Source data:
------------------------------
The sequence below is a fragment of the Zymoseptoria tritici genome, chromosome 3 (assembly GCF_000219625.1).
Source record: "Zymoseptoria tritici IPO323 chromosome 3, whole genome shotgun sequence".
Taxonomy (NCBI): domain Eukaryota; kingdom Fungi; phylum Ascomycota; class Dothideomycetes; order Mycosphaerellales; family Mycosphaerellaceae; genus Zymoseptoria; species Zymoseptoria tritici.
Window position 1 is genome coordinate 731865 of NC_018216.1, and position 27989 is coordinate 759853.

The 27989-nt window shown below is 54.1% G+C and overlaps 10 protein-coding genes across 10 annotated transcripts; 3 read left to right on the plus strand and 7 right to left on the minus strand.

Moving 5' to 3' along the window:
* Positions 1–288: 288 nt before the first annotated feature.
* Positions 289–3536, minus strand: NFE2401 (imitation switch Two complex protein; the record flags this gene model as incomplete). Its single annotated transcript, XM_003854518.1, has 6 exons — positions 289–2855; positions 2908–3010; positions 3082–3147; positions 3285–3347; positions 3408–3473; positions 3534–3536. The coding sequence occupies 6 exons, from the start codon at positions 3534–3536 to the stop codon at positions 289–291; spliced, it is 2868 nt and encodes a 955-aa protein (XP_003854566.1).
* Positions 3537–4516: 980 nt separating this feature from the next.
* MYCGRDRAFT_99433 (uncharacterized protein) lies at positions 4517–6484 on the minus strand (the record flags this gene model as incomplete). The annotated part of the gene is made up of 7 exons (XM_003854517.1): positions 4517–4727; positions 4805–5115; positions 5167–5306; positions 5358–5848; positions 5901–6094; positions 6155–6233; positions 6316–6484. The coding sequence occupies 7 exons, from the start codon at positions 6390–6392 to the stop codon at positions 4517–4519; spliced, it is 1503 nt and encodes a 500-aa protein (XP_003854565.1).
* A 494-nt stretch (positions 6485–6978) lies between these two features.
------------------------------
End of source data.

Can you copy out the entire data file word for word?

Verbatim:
The sequence below is a fragment of the Zymoseptoria tritici genome, chromosome 3 (assembly GCF_000219625.1).
Source record: "Zymoseptoria tritici IPO323 chromosome 3, whole genome shotgun sequence".
Taxonomy (NCBI): domain Eukaryota; kingdom Fungi; phylum Ascomycota; class Dothideomycetes; order Mycosphaerellales; family Mycosphaerellaceae; genus Zymoseptoria; species Zymoseptoria tritici.
Window position 1 is genome coordinate 731865 of NC_018216.1, and position 27989 is coordinate 759853.

The 27989-nt window shown below is 54.1% G+C and overlaps 10 protein-coding genes across 10 annotated transcripts; 3 read left to right on the plus strand and 7 right to left on the minus strand.

Moving 5' to 3' along the window:
* Positions 1–288: 288 nt before the first annotated feature.
* Positions 289–3536, minus strand: NFE2401 (imitation switch Two complex protein; the record flags this gene model as incomplete). Its single annotated transcript, XM_003854518.1, has 6 exons — positions 289–2855; positions 2908–3010; positions 3082–3147; positions 3285–3347; positions 3408–3473; positions 3534–3536. The coding sequence occupies 6 exons, from the start codon at positions 3534–3536 to the stop codon at positions 289–291; spliced, it is 2868 nt and encodes a 955-aa protein (XP_003854566.1).
* Positions 3537–4516: 980 nt separating this feature from the next.
* MYCGRDRAFT_99433 (uncharacterized protein) lies at positions 4517–6484 on the minus strand (the record flags this gene model as incomplete). The annotated part of the gene is made up of 7 exons (XM_003854517.1): positions 4517–4727; positions 4805–5115; positions 5167–5306; positions 5358–5848; positions 5901–6094; positions 6155–6233; positions 6316–6484. The coding sequence occupies 7 exons, from the start codon at positions 6390–6392 to the stop codon at positions 4517–4519; spliced, it is 1503 nt and encodes a 500-aa protein (XP_003854565.1).
* A 494-nt stretch (positions 6485–6978) lies between these two features.